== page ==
George Dixon (Canadian football)

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George Dixon
George Dixon (football player).jpg
1964 Topps CFL Card of Montreal Alouettes running back George Dixon
Date of birth (1933-10-19)October 19, 1933
Place of birth New Haven, Connecticut
Date of death August 6, 1990(1990-08-06) (aged 56)
Place of death Montreal, Quebec
Career information
CFL status International
Position(s) RB
Height 6 ft 0 in (183 cm)
Weight 195 lb (88 kg)
College Bridgeport
NFL draft 1959 / Round: 9 / Pick: 97
Drafted by Green Bay Packers
Career history
As player
19591965 Montreal Alouettes
Career highlights and awards
CFL All-Star 1962, 1963
CFL East All-Star 1962, 1963
Awards 1962 CFL MOP
Career stats

George Dixon (October 19, 1933 - August 6, 1990) was a professional Canadian football player and a Canadian Interuniversity Sport football coach.

Dixon starred as a running back for the Montreal Alouettes of the Canadian Football League, from 1959 to 1965.[1] While Dixon played in only 76 games during his injury-shortened, seven-year career, all with the Alouettes, he is remembered as one of their finest players. Dixon's jersey #28 is one of seven retired by the Alouettes, and he was inducted into the Canadian Football Hall of Fame in 1974. In 2006, Dixon was voted to the Honour Roll of the CFL's Top 50 players of the league's modern era by Canadian sports network TSN.[2] After his playing career ended, Dixon was the head coach of the Loyola College Warriors (now Concordia Stingers) Canadian college football team in the late 1960s-early 1970s.

College and NFL career[edit]

Dixon was born in New Haven, Connecticut in 1934, and was a graduate of the nearby University of Bridgeport, where he starred as a running back for the Purple Knights.

Following graduation, Dixon was drafted by the Green Bay Packers in the 9th round (97th pick) of the 1959 NFL Draft. His impressive 95 yard kickoff return for a touchdown on August 23, 1959, against the San Francisco 49ers in an exhibition game, was not enough to keep rookie head coach Vince Lombardi from cutting him. Dixon missed out on a chance to be part of one of the NFL's great dynasties, becoming a Canadian Football Hall of Fame member instead.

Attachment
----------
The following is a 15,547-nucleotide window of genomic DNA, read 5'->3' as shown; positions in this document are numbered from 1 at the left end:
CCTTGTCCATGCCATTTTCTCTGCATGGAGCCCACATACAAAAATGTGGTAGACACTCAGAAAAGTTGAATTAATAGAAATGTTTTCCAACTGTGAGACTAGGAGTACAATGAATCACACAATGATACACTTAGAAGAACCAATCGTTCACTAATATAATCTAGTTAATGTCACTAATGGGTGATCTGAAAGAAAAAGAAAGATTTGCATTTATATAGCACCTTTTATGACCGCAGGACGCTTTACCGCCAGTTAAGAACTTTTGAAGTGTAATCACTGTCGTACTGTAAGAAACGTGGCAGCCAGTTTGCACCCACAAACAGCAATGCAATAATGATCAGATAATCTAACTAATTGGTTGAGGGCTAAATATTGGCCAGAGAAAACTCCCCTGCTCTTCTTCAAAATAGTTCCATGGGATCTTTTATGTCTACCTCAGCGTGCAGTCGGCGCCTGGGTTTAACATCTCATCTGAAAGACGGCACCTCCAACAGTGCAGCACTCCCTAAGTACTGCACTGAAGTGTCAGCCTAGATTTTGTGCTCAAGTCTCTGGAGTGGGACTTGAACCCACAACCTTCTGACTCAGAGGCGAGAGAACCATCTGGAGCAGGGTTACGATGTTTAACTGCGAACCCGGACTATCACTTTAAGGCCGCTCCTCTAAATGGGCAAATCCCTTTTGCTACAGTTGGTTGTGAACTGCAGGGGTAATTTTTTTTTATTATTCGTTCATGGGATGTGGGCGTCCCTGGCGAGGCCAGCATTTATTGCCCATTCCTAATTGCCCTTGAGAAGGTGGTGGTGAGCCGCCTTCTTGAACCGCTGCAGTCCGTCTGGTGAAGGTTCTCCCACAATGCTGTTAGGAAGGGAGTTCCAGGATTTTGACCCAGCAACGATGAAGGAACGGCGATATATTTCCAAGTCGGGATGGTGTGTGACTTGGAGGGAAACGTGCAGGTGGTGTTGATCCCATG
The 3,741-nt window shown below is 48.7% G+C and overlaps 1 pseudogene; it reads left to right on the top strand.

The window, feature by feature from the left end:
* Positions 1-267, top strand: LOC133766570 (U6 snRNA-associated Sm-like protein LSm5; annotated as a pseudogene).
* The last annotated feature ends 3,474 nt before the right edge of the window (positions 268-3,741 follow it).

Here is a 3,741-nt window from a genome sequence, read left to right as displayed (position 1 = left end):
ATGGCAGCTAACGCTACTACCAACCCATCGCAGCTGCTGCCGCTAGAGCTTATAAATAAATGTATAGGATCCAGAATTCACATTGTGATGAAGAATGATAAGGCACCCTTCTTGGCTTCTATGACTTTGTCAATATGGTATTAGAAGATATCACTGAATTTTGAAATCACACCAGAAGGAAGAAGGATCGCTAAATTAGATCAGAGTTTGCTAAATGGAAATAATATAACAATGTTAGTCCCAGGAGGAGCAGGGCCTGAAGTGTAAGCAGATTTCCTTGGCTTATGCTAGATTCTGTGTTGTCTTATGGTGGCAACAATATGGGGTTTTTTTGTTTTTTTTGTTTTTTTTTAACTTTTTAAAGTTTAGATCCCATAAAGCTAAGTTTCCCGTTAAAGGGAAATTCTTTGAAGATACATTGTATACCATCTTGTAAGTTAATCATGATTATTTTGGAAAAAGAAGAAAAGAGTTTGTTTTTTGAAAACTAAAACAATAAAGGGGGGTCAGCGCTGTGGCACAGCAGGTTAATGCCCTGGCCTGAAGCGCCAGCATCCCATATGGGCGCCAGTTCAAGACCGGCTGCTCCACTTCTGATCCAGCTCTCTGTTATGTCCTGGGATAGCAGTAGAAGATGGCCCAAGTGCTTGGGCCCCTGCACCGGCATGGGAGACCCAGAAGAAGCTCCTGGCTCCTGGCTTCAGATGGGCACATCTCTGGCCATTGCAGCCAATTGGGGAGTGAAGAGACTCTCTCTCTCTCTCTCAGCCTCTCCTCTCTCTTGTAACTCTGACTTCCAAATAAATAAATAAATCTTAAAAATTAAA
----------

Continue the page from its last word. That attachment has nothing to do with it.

CFL career[edit]

With Verdun Shamcats offensive lineman, and later Alouettes General Manager, Bob Geary blocking for him, Dixon amassed 5,615 yards on 896 carries, for an average of 6.3 yards a carry. He scored 59 touchdowns, 42 by rushing. His best day came on September 5, 1960, when he scored 4 touchdowns against the Ottawa Rough Riders. Dixon rushed for 100 yards in a game 24 times in his career.

Although the Alouettes did not have a winning season during Dixon's time with the club, the Alouettes made the playoffs 5 of the 7 years, losing in the Eastern Division semi-finals in 4 of those years. Dixon will also forever be in the Alouettes, and CFL, record book for his 109-yard longest run from scrimmage, against the Ottawa Rough Riders, on September 2, 1963. He also set the Larks one game rushing record that day, with 235 yards.

Dixon's best season was in 1962, when he rushed for 1,520 yards, was named an Eastern Conference and CFL All-Star and won the CFL's Most Outstanding Player Award. The following, 1963 CFL season was also a good one, with Dixon amassing 1,270 yards rushing and equalling his All-Star honours of the previous year.

Dixon's great accomplishments have not gone unremembered. His uniform number, 28, has been retired by the Alouettes, and he was inducted into the Canadian Football Hall of Fame on May 6, 1974. In November 2006, Dixon was voted to the Honour Roll of the CFL's top 50 players of the league's modern era by Canadian sports network TSN.[2]

Later life and death[edit]

After his playing career ended, Dixon coached the Loyola College Warriors, of Montreal, to great and unexpected success. The following quote is taken from the Concordia University 2006 Sports Hall of Fame induction (Loyola merged with Sir George Williams University to create Concordia in 1974:)

Dixon died on August 6, 1990, in Montreal, at the age of 56, survived by his wife, Carol and his sons Kirk and Eric.

Videos[edit]

References[edit]